The California Attorney General’s proposed CCPA regulations released on October 10, 2019, offer similar guidance on authentication when complying with access requests:
- In determining the method by which the business will verify consumer requests, a business should consider:
- the type, sensitivity, and value of the personal information;
- the risk of harm to the consumer posed by any unauthorized access or deletion;
- the likelihood that fraudulent or malicious actors would seek the personal information;
- whether the personal information to be provided by the consumer to verify their identity is sufficiently robust;
- the manner in which the business interacts with the consumer; and
- available technology for verification.
- If the business maintains a password-protected account with the consumer, the business may use existing authentication practices for the account to verify the consumer’s identity.
- A business should verify a consumer’s identity to a reasonable degree of certainty—which may include:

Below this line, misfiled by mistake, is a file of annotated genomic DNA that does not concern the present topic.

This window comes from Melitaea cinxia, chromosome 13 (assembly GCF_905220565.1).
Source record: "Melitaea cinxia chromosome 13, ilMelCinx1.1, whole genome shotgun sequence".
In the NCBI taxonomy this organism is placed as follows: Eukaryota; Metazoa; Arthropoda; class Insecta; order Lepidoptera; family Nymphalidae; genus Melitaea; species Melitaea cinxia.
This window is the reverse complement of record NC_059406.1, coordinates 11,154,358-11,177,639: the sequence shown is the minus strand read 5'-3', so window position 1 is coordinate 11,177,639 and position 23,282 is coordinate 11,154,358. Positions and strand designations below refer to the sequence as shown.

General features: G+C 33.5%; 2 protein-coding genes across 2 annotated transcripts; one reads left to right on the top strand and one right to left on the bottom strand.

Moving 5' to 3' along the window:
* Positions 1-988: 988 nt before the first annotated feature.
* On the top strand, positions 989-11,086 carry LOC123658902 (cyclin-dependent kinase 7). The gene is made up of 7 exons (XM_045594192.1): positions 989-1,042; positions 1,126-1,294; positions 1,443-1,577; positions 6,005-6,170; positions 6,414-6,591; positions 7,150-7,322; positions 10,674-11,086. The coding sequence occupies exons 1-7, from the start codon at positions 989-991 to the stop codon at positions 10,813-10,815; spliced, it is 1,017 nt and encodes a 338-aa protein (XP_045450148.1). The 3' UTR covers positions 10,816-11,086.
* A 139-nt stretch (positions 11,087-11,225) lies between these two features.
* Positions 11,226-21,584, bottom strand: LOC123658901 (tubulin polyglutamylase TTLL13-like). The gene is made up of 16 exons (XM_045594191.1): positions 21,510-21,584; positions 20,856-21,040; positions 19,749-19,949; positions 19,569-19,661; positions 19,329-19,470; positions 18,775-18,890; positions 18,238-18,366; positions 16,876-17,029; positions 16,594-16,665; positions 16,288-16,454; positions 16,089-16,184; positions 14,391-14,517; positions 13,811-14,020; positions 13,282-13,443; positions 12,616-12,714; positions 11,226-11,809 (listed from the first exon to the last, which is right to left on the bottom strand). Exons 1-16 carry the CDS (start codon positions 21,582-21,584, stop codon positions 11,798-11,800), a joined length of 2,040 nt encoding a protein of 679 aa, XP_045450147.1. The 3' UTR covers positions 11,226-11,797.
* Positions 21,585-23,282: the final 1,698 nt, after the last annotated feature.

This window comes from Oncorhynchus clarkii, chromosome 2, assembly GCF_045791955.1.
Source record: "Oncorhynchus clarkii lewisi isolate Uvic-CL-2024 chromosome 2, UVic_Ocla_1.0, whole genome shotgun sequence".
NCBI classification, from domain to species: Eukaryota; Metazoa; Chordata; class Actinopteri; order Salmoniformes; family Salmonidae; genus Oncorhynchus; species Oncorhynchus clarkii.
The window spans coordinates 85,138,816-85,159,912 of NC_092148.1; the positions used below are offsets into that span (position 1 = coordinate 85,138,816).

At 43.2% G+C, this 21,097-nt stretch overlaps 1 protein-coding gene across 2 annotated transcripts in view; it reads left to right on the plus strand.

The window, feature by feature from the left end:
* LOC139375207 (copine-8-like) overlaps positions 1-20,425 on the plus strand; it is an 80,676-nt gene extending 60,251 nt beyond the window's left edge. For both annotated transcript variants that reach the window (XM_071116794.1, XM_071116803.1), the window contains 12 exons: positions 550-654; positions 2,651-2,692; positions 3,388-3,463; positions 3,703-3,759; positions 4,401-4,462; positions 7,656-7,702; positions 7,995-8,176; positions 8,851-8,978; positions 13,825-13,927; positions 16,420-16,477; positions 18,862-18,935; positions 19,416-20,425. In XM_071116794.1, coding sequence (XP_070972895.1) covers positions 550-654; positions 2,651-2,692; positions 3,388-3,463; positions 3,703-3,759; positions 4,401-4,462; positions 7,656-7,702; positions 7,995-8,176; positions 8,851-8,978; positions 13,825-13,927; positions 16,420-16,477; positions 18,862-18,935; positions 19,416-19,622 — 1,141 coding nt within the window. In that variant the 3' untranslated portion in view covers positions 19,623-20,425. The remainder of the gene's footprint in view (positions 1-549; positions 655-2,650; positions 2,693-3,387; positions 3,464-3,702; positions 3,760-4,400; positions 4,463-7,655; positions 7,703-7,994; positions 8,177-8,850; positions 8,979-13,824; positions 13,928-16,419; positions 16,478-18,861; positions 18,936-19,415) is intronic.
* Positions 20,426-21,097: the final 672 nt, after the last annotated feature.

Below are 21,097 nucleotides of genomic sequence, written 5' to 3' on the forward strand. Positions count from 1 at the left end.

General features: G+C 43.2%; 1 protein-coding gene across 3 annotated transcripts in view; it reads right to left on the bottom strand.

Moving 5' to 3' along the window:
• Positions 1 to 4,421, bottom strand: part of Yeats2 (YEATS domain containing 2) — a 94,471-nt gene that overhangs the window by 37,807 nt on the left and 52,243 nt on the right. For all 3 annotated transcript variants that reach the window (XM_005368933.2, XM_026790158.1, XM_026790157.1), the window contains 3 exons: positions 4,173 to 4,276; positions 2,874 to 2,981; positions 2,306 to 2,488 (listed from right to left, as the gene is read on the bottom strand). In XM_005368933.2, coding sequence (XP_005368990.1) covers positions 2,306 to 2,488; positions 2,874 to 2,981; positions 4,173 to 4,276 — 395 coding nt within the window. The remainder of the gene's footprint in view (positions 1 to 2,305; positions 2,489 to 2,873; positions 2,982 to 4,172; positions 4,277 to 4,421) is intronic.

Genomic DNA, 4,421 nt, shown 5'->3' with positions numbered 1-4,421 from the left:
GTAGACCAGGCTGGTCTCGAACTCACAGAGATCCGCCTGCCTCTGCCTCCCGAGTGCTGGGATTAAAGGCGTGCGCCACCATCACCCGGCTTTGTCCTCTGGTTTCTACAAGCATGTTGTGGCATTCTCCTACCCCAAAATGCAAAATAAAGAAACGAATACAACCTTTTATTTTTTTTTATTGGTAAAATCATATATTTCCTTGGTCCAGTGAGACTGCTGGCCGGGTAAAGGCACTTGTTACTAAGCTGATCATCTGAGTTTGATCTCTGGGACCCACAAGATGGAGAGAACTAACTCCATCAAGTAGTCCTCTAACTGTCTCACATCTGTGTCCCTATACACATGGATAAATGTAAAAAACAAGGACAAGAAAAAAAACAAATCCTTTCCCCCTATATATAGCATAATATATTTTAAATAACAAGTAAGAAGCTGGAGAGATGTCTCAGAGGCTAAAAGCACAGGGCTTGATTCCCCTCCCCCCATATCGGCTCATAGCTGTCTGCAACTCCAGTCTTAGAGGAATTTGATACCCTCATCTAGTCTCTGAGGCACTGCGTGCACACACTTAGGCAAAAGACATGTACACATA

- matching at least two reliable data points—to disclose categories of personal information or delete less sensitive personal information, and to a reasonably high degree of certainty; and
- matching at least three pieces of personal information and the receipt of a signed verification from the consumer—to disclose specific pieces of personal information or delete more sensitive personal information.
- Where the business cannot verify the consumer’s identity using personal information already collected from the consumer, the business should delete any new personal information collected for verification purposes as soon as practical after processing the consumer’s request.
With CCPA coming into effect on January 1, 2020, many U.S.-based companies will find themselves flooded with access requests, like those already inundating European businesses. To comply with the CCPA access request requirements, companies must develop a system agile enough to identify subject data and respond to requests within the statutory time limits, while also taking reasonable steps to authenticate requesters. Consistent with the recent guidance discussed above, to meet these requirements, companies should leverage existing authentication mechanisms and use more rigorous methods when the requests involve more sensitive data.
This article has also been posted at the Compliance & Enforcement blog sponsored by NYU Law’s Program on Corporate Compliance and Enforcement.